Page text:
Curiosity Delivers.

Follow your nose

Those who can easily navigate new cities and unfamiliar locations might also find they have an unusually-precise ability to accurately identify a plethora of different smells, ranging from basil and cinnamon to strawberry and peppermint. A recent study conducted at the McGill Department of Psychiatry demonstrated the surprising link between navigation and olfaction, the chemical… Keep Reading

McGill welcomes inspiring new science professors

McGill University is world-renowned for the quality and exceptional range of its scientific research. Such excellence is made possible by its professors, competitively selected from among the world’s best scientists. This year, 17 new professors joined McGill’s Faculty of Science. The McGill Tribune got to know four of the departments newest additions. Cynthia Chiang: Physics Cynthia… Keep Reading

The Willy Trip: A student initiative to learn about rocks

In many programs at McGill, experiential learning opportunities are difficult to access. A student group with a passion for geology has found their own solution to this frustrating barrier. Every year, students from the earth and planetary science department organize a reading week field trip to a geologically-rich region of the world. Founded in 1978… Keep Reading

Meet the newly-discovered species of 2017

The most recent estimates of the number of species world-wide, according to Science Daily, suggest that there are around 7.8 million animal species on Earth of which only about one million have been described and catalogued. Fortunately for aspiring field biologists, a staggering 87 per cent of animal species may be still unknown. Here some… Keep Reading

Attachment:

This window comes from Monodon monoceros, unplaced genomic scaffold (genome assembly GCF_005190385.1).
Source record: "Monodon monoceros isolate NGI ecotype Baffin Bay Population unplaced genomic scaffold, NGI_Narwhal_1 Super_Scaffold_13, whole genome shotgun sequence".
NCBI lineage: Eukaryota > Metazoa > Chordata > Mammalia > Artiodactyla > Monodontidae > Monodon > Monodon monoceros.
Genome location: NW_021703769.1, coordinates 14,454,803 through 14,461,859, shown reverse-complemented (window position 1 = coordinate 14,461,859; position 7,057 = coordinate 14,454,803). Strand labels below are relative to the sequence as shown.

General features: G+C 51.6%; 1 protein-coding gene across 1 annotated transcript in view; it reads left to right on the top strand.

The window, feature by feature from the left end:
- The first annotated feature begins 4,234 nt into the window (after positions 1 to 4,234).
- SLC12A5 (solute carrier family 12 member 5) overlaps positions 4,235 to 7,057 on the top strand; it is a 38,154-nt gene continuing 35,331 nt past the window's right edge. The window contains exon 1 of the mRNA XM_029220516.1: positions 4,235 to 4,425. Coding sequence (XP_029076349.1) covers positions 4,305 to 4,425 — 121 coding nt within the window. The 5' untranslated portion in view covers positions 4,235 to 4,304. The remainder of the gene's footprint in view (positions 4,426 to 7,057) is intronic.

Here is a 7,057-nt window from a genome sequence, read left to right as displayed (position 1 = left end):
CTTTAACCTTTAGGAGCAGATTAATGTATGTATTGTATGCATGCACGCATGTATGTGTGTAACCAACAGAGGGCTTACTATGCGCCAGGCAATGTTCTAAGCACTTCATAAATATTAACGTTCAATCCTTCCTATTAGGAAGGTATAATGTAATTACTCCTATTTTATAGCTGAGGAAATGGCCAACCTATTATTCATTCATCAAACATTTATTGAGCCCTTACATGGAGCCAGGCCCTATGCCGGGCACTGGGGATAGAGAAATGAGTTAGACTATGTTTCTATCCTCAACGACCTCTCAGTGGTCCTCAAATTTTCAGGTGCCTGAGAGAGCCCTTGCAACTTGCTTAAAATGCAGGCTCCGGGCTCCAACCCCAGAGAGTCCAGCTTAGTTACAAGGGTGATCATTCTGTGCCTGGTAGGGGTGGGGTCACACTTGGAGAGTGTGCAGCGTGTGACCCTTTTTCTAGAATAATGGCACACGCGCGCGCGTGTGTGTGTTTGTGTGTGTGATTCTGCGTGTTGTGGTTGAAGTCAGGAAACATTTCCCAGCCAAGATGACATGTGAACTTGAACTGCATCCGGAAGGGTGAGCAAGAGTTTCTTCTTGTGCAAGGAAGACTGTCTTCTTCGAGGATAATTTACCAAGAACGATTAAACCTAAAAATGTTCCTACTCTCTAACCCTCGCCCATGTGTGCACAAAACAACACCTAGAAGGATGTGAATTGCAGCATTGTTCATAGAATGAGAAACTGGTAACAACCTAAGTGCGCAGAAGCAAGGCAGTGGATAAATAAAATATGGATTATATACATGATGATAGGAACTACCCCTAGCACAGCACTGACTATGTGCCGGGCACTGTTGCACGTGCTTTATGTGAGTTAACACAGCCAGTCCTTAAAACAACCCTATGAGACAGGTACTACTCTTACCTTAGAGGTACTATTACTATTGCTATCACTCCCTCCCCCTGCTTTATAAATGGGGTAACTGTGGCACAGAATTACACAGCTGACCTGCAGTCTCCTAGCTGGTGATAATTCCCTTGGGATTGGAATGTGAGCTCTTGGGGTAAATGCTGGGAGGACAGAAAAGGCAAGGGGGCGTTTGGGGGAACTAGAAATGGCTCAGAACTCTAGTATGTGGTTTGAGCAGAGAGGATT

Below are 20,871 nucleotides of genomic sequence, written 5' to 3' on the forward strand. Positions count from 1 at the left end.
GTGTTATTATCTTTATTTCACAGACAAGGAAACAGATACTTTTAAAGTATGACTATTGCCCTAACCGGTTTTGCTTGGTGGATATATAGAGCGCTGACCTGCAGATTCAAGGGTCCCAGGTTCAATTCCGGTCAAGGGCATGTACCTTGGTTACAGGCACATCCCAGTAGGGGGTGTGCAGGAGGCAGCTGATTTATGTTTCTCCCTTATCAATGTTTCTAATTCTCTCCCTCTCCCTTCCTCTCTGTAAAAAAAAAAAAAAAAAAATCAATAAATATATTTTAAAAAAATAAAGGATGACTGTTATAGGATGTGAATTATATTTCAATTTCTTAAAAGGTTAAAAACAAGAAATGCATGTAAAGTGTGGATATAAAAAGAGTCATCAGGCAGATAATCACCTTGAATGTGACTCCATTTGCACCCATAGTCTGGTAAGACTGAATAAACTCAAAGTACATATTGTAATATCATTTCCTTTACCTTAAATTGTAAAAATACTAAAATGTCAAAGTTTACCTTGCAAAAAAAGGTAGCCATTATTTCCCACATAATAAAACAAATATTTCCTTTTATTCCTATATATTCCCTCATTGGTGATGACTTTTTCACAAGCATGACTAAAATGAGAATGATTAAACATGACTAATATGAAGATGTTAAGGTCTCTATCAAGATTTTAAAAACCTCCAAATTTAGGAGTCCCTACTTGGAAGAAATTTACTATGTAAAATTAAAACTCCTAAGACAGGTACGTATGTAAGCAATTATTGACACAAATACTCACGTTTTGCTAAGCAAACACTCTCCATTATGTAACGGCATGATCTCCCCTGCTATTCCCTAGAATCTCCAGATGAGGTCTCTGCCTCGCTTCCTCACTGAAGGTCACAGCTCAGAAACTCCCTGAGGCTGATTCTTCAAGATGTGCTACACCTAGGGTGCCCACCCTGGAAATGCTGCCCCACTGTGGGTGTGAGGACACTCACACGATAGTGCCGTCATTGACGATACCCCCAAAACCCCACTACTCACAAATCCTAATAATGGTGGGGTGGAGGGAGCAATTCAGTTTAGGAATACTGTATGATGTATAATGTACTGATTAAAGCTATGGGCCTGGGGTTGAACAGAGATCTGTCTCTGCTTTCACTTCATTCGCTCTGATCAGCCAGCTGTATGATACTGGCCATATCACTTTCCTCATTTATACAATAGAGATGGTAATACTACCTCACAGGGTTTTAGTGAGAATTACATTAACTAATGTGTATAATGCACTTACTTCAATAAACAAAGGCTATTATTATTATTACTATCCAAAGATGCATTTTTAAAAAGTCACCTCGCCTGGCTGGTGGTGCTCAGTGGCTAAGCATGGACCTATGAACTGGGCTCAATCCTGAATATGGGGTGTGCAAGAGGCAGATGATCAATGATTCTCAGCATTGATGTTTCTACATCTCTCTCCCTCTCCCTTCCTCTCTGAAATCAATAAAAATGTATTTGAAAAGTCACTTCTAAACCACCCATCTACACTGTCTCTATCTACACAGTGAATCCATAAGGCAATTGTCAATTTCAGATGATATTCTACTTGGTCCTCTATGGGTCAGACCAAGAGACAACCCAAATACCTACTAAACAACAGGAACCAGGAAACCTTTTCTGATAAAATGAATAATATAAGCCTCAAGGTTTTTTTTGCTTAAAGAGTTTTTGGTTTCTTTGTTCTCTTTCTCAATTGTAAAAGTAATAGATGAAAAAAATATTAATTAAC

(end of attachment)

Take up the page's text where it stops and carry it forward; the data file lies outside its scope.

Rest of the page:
Are vegetarians healthier than meat eaters?

Plant-based eaters come in many forms. Traditional vegetarians, also known as lacto-ovo vegetarians, do not eat animal flesh of any kind but will consume dairy and eggs. Pesco-vegetarians, or pescatarians, incorporate fish into their otherwise vegetarian diet. Vegans are those who abstain from all animal-derived products, including dairy, eggs, and honey. In addition to these… Keep Reading

Cloning: A tale of two monkeys

At the end of 2017, researchers in Shanghai successfully cloned primates for the first time: Two macaque monkeys they named Hua hua and Zhong zhong. Published in the latest edition of the journal Cell, this was the first time that a Somatic Cell Nuclear Transfer (SCNT)—a reproductive cloning strategy—was used on monkeys. SCNT is not… Keep Reading

Why science students shouldn’t be afraid to write

For students in the Faculty of Science, the typical evaluation consists of a knowledge-based exam. Large class sizes, characteristic of first and second-year courses, often require evaluators to depend heavily on multiple choice questions. For better or for worse, this means that science students are rarely subjected to the torments of essay writing. In fact,… Keep Reading

Breastfed babies are less likely to develop eczema

Since the 1950s, breastfeeding has been almost a taboo subject in the United States and Canada. A simple Google search of “breastfeeding” shows top news stories of women being shamed by strangers for breastfeeding in public. This negative response might help explain the low rates of breastfeeding in many developed countries. In the United States,… Keep Reading

Printing in 3D: Easy as 1-2-3

For many, 3D printing seems futuristic and inaccessible. However, in reality 3D printing is easy, available, and relatively cheap. Those looking to get involved need look no further than right here at McGill.   Christophe Paganon is one of four board members of the McGill 3D Printing Design Team (M3DP) and has been involved with “everything… Keep Reading

Curiosity Delivers.
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